Thoughts on the State of Worship Music

Thirty years ago, there was no such thing as “Christian Contermporary Music” (CCM), and it has only been in the past fifteen that “Worship” has really emerged as a music style. Musical options were limited to the traditional Southern and Black Gospel genres and then all kinds of worldly music.

Why is this important to note? Music is so deeply connected to the spiritual realm that I would suggest that all music is spiritual. Whatever you listen to, you take in the spirit of that music. So even music with no words, was created with a certain spirit. I used to listen to “Kind of Bluie”, probably one of the greatest Jazz albums of all time. It’s really a great album, but I found that the spirit of the music did not direct me towards God, so I quit playing it. Of course Miles Davis and John Coletrane were in no way living holy or giving praise to God with their music.

The more you disconnect from the secular music and plug into worship music, the less will impede your intimacy with God. I used to listen to CCM music, and I remember having a difficult time learning to like it, and my friends really thought “all Christian music is just bad.” We thought “you don’t like it because it is Christian.” In reality I think neither answer was right. The music was not musically bad per se — the spirit of the music was not drenched in God and so I think it “had a form of Godliness which denied the power.” It was designed to be catchy and witty and “good” but it was not really designed to do what God created music for–which was draw heaven and Earth closer. This became especially clear to me when I visited Charlotte recently. In Boston, we don’t have Christian music stations like down South, so I’ve gotten used to only listening to my worship CDs. When I went to Charlotte, I surfed the dial a bit for a “refreshment” but I found that the spirit of CCM was kind of draining. Now I’m not saying all CCM is bad. I really do enjoy some of the songs but the enterprise itself lacks.

This is why Hillsongs is so significant. It took someone on another continent to bring forth some music with real heat. Hillsongs is passionate music, and it also rocks. I remember getting “You are my world.” I literally listened to that CD almost continuously for over a year–can you believe that? It revolutionized my walk with God.

Now Hillsongs are not the only people in the genre–there are a lot of worship albums out there now, but not enough that are really pushing the envelope. Fred Hammond was in this category, but  unfortunately seems to have passed his Zenith. He did several albums which were really amazing. “Spirit of David” and “Pages of Life” were two of the best. He combined cutting edge music with deep psalms to God. John P. Kee’s “Strength” album was great faith music. It really played well as an entire album and encouraged a victorious mindset in trial. Israel Houghton has appeared on the scene and people have become fairly excited about him, however it does not have the same spiritual depth as those others. Don’t get me wrong, there are some great moments on the albums, but nothing to grip you for months on end.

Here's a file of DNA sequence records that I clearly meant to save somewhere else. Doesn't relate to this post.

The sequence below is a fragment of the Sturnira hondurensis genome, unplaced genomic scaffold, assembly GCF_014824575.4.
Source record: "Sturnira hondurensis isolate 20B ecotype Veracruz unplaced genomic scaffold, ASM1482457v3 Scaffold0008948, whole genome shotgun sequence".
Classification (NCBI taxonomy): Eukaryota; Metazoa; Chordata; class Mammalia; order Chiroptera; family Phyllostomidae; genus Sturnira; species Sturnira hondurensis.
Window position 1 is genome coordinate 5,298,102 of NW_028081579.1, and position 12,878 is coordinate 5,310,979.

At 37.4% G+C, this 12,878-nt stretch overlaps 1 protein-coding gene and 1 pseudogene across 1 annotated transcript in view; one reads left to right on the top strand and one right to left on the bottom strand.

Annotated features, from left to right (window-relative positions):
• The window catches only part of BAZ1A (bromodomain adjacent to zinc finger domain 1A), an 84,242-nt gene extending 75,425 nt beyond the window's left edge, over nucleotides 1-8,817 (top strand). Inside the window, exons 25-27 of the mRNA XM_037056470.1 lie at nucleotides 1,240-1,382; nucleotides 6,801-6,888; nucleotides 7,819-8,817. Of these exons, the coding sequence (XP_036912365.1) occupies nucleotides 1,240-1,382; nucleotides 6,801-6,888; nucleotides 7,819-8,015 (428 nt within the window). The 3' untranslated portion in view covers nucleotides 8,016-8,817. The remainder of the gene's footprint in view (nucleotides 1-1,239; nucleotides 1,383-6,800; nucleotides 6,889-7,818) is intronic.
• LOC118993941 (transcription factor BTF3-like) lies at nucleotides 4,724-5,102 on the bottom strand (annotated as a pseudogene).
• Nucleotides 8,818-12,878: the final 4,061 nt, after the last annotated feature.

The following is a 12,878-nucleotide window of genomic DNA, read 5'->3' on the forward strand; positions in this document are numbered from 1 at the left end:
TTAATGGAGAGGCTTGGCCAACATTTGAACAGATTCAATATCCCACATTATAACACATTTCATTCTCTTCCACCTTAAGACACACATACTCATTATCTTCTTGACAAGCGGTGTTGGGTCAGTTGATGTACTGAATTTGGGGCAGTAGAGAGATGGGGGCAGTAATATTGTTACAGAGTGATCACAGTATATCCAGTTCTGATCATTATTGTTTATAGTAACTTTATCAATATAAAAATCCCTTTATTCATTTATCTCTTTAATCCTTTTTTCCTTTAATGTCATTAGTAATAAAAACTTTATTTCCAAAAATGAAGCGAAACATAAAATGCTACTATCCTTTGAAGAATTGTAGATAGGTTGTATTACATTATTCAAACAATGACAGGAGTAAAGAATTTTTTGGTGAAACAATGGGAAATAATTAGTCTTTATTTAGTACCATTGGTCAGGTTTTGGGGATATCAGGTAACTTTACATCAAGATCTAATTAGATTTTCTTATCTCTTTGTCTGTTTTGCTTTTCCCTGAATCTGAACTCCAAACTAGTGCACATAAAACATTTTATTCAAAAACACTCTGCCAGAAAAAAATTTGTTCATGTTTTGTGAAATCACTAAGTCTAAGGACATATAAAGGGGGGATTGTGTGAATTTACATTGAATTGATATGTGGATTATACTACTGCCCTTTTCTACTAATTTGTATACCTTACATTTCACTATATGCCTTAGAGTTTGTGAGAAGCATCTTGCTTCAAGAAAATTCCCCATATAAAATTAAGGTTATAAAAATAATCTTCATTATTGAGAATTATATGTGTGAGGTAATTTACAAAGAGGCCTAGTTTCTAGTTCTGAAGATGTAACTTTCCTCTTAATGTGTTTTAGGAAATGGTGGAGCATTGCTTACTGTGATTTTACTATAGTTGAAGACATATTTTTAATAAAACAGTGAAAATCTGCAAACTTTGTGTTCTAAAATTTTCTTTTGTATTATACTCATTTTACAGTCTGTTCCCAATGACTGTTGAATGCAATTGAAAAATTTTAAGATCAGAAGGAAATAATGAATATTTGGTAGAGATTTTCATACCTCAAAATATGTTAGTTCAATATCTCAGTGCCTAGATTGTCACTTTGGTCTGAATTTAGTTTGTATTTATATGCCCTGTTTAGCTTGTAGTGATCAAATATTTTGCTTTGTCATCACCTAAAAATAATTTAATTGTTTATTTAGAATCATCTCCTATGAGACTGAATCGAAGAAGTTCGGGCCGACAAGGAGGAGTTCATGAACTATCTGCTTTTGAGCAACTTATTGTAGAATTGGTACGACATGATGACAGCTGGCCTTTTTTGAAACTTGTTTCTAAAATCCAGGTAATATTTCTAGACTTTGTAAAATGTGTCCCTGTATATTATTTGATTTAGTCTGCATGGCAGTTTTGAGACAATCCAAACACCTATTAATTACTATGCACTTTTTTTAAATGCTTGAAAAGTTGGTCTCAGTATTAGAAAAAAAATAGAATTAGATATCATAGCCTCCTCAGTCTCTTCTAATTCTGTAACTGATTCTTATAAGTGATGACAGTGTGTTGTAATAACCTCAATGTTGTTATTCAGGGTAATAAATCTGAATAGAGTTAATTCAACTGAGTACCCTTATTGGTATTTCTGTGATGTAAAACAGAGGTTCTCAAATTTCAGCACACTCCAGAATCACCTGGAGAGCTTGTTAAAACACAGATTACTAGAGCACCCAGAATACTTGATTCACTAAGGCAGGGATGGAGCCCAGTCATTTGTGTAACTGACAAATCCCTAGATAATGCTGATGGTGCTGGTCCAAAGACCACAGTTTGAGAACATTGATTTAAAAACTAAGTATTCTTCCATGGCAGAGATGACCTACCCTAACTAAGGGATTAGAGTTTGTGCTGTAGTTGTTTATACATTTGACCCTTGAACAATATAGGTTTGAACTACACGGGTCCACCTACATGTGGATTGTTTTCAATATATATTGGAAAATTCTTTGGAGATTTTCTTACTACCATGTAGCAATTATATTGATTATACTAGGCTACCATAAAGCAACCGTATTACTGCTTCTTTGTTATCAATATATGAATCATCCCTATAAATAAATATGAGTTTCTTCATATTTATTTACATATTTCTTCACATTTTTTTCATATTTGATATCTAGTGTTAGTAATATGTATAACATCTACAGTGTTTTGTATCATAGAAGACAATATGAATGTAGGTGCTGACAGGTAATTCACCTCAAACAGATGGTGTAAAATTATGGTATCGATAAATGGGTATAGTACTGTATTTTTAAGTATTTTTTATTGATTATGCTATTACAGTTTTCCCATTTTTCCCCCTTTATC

This is why when I go to buy a new album now I don’t listen to the music itself, I listen to the anointing on the music.   When you get an anointed album, you can feel it pulling on your spirit as you listen to it. I like to go onto and listen to the different albums and see which ones really grab my spirit. That is how I got turned on to Christian for the Nations CFNI worship. “Overtaken” and “Glorious” are both magnificent albums. I mean really top notch. A wonderful combination of prophetic worship, passion towards God, strong musicality, and most importantly God’s presence. The most recent album, however, changed out all of the personnel. It’s not bad, but it’s nothing like the previous two albums.

Vineyard has done some great worship, but the problem is wading through their catalog to collect up the good ones.  Their “Women of Worship” has a couple of great female intimacy ballads. Robin Mark had two great albums called “Revival in Belfast” which combined something new musically with the anointing.

Now there are people who are more on the prophetic side of worship, such as Robert Stearns and the whole Morningstar set, but I believe these forms have too much flow and not enough structure. They have some magnificent moments, but the anointing would be much greater if they would constrain themselves more. This is what those two CFNI albums did so well. They would ride with the Spirit but keep the form so others could enter in.

What’s the future of worship? It seems such an easy temptation for Christians today to trade the anointing for respectability. Paul Cain used to say that was essentially how it worked–you seek after respectability and you lose your anointing. Which would you rather have? I’ll take the anointing any day of the week over respectability. Worship music as a genre will mature, but it may not remain as pure as it has been. As part of the seeker friendly mindset of compromise people may get into the form more than the Person and the power.

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